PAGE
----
Re-conceptualizing Neurosis as a Degree of Egocentricity: Ethical Issues in Psychological Theory

Psychology’s historical rejection of ethics has led to an oversimplification of the origins and treatments of mental disorders. In this article, we present an analysis of how classical neurosis can be reformulated from an ethical and psychological interaction. We focus on the crucial role that egoce...

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Bibliographic Details
Published in:Journal of religion and health
Main Author: Alvarez-Segura, M.
Contributors: Echavarria, M. F. (Other) ; Vitz, P. C. (Other)
Format: Electronic Article
Language:English
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Published: Springer Science + Business Media B. V. [2015]
In: Journal of religion and health
Year: 2015, Volume: 54, Issue: 5, Pages: 1788-1799
Further subjects:B Neurosis
B Ethics
B Egocentricity
B Self-giving
B Virtues
Online Access: Volltext (Verlag)
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Summary:Psychology’s historical rejection of ethics has led to an oversimplification of the origins and treatments of mental disorders. In this article, we present an analysis of how classical neurosis can be reformulated from an ethical and psychological interaction. We focus on the crucial role that egocentricity plays and argue that this term can help to clarify how ego defensive ethical decisions can undermine psychological capacities and contribute to a progressive depersonalization that can result in typical clinical disorders. In Christian anthropology, the virtues, especially humility and love have a crucial role in the positive growth of human affective and cognitive capacities. In addition, the person in his/her nature is endowed with the capacity to transcend the self and to escape egocentricity through self-giving love of God and of others. This capacity of self-giving is diametrically opposed to egocentricity and opens a new way for possible psychological recovery.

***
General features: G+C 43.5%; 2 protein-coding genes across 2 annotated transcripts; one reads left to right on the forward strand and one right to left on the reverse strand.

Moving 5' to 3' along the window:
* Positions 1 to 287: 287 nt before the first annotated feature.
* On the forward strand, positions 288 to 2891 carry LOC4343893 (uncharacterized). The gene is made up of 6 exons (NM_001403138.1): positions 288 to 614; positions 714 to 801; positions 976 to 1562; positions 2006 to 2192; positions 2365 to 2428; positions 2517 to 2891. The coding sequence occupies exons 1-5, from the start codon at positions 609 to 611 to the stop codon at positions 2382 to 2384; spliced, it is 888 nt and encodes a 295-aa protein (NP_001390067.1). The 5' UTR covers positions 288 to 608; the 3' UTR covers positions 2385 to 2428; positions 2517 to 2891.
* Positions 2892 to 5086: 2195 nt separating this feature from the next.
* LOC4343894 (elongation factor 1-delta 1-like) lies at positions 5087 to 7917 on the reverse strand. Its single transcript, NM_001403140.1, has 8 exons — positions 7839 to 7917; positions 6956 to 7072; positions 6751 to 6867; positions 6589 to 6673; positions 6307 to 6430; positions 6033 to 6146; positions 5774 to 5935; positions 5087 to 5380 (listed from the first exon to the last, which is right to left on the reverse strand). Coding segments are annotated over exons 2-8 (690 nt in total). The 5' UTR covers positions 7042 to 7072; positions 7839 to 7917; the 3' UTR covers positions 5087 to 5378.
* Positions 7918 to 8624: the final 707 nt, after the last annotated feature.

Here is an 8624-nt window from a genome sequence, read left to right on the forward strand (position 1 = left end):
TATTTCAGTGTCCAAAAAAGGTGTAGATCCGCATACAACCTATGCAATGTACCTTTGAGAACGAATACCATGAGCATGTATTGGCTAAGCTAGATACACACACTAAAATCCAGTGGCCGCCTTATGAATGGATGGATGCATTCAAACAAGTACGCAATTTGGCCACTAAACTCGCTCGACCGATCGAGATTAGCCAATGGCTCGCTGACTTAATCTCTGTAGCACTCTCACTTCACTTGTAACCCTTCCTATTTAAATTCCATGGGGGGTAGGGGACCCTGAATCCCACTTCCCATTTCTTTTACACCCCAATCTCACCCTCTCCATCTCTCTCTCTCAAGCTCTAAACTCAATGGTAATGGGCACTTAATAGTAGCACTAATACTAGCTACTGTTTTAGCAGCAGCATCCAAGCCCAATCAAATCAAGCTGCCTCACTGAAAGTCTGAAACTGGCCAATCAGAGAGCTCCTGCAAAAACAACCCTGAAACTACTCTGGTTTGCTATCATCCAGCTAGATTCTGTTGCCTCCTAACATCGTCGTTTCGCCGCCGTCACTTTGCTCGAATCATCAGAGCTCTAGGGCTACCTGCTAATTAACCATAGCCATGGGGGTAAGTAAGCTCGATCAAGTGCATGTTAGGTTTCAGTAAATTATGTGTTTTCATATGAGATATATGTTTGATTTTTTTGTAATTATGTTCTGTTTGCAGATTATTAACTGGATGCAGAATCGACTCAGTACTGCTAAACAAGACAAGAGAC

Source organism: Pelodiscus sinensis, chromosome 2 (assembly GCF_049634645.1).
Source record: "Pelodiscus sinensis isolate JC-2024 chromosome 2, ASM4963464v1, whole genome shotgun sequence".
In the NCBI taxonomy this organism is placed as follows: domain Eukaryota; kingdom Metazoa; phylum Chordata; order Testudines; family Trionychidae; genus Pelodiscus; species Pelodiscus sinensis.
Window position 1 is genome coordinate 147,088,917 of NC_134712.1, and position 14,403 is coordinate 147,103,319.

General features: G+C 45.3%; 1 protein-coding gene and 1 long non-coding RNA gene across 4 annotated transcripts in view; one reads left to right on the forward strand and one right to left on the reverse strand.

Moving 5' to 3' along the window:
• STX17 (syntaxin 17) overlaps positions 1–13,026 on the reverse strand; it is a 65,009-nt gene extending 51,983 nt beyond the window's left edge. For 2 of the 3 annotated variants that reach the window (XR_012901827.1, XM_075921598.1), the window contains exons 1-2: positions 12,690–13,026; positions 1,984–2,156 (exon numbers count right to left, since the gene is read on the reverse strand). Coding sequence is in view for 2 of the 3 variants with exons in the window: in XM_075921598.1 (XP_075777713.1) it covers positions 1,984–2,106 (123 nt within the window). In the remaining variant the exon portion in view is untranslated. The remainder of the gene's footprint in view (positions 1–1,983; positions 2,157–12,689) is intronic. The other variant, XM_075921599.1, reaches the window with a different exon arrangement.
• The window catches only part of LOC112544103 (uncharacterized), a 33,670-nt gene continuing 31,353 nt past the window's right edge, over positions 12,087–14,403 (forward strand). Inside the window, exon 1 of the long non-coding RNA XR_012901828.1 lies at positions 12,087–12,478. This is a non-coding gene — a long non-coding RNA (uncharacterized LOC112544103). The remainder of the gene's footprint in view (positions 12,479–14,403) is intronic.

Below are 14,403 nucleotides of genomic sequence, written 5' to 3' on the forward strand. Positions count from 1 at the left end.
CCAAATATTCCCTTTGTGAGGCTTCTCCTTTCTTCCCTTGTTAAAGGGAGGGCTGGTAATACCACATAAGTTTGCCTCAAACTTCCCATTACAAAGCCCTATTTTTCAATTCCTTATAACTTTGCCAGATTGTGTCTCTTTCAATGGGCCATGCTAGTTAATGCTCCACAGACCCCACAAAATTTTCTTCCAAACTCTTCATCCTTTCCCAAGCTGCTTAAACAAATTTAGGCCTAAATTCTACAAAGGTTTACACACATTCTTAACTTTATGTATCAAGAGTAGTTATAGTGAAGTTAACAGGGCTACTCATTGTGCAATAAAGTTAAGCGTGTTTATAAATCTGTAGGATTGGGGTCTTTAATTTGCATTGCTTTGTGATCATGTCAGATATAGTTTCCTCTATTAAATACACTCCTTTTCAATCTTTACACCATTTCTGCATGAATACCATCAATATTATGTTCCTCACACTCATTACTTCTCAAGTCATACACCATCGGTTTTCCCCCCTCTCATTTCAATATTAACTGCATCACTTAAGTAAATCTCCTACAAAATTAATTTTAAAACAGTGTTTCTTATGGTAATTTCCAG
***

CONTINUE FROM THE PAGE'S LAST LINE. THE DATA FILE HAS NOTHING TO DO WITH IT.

ISSN:1573-6571
Contains:Enthalten in: Journal of religion and health
Persistent identifiers:DOI: 10.1007/s10943-014-9939-7